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“So Much for ‘Let’s Believe the Women'”: Why Are Suzie Hardy’s Accusations Against Ryan Seacrest Being Ignored?


ryan seacrest accuser harassment assault e suzie hardy

Content warning: specific descriptions of sexual assault and harassment.

Back in 2012, a Hollywood stylist named Suzie Hardy told the HR department at E! about repeated incidents of sexual harassment and assault she says she experienced at the hands of Ryan Seacrest. According to Hardy (as well as the corroboration of former colleagues), over the six years she worked for Seacrest, he made repeated sexual advances, groped her, and forced her into “bear hugs” while wearing only his underwear. She (and a colleague who witnessed the incident) says that once, while dressing him for an event, he was again only wearing underwear, “this time with a visible erection,” when he “grabbed Hardy, threw her onto the hotel-room bed, and climbed on top of her, rubbing his erection against her.” He once allegedly slapped her behind so hard she developed a welt (which she photographed and submitted to E!). These are just a few of the incidents Hardy has described.

When Hardy reported all of this to her network’s human resources department, she says it wasn’t because she decided to come forward. Her job paid well and its schedule allowed her, as a single mother, to pick her daughter up from school most days. She didn’t want to jeopardize that by speaking out against her mega-star employer.

In an essay published this weekend in The Hollywood Reporter, she writes, “It was never my intention to go public. When I was enduring harassment, I stayed away from HR because I was informed it was a one-way ticket to the unemployment line. But because so many of the incidents occurred in front of other people, HR actually called me in to ask if there was something going on romantically between my boss and me. When asked on the spot, I spilled everything to them … and then was systematically flushed.”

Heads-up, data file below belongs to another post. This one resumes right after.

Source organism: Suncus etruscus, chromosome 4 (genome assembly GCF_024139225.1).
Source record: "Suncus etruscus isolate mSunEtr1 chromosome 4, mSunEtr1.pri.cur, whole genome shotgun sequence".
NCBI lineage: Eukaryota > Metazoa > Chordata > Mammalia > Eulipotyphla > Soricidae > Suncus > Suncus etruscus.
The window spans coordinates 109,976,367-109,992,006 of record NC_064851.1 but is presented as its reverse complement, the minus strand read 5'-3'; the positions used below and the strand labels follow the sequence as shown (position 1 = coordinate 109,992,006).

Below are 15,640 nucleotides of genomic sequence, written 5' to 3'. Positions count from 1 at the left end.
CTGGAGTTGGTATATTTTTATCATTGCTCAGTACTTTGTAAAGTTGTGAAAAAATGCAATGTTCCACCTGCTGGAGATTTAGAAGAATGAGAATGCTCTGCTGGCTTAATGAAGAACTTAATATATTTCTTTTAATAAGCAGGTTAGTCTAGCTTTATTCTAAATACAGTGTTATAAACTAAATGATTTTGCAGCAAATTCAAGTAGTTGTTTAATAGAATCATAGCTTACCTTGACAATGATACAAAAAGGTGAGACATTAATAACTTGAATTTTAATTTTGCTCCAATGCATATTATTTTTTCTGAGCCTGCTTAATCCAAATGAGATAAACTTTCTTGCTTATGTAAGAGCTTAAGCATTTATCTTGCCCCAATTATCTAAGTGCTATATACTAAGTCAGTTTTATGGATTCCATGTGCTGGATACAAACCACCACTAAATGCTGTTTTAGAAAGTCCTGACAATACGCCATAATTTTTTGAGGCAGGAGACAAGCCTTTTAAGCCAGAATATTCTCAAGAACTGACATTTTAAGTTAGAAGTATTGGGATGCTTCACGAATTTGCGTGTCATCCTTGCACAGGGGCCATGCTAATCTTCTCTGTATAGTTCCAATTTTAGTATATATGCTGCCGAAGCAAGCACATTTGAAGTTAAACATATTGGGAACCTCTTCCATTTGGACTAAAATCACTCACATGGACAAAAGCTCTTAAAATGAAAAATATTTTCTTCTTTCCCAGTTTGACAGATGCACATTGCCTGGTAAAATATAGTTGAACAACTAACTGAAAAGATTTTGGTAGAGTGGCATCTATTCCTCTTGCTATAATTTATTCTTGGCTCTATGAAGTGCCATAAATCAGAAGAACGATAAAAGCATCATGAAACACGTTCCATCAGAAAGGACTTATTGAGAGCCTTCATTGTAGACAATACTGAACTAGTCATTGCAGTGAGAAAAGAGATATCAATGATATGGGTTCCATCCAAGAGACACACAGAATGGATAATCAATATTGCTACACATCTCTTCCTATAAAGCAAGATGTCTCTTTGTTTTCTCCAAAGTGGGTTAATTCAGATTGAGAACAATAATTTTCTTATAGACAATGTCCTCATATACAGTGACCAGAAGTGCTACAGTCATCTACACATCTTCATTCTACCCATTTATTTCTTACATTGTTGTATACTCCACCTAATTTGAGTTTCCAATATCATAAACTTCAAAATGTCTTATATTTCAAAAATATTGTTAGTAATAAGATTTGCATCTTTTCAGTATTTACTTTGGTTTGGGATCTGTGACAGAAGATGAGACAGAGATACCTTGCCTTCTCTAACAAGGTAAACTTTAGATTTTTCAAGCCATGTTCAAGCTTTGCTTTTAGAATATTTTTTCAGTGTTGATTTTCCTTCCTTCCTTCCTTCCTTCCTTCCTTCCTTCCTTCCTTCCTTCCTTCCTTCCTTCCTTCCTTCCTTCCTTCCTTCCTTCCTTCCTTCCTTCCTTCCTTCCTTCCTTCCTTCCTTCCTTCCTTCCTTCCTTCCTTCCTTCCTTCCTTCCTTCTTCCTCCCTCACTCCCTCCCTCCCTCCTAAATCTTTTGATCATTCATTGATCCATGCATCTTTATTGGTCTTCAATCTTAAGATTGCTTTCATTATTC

That was in 2012 or 2013. Last November, bolstered by all the women coming forward under the solidarity of the #MeToo movement, Hardy sent a letter to E! as well as to Seacrest, detailing once again the abuse she says she suffered under him. In response, E!’s parent company, NBCUniversal, conducted an investigation that Hardy calls “incomplete.” According to her, they did not interview any of the witnesses she supplied, including the colleague who was witness to many of the incidents listed above, her therapist (though I don’t know the legality of that), or her boyfriend, to whom she confided in during her employment. The results of NBCUniversal’s investigation were declared “inconclusive.”

Seacrest then published a guest column in THR about the “gut-wrenching” ordeal of having his conduct questioned. Hardy says she “finally said ‘enough is enough’ and went public with my name and the ugly details of what I endured.”

“And then,” she writes, “… nothing. Sure, some celebrities avoided Ryan on the red carpet at the Oscars, and his ratings were way down. But the silence since then has been deafening. Ryan continues to cheerfully co-host Live With Kelly and Ryan each morning with Kelly Ripa’s full support. He’s the smiling host of American Idol twice a week on ABC. And E! continues to back him. NBC News invited me to tell my story on the Megyn Kelly show, but after the Oscars (and an extensive pre-interview I did with her producers), that invitation disappeared. ‘We need to reschedule,’ they said. I’m still waiting for that.”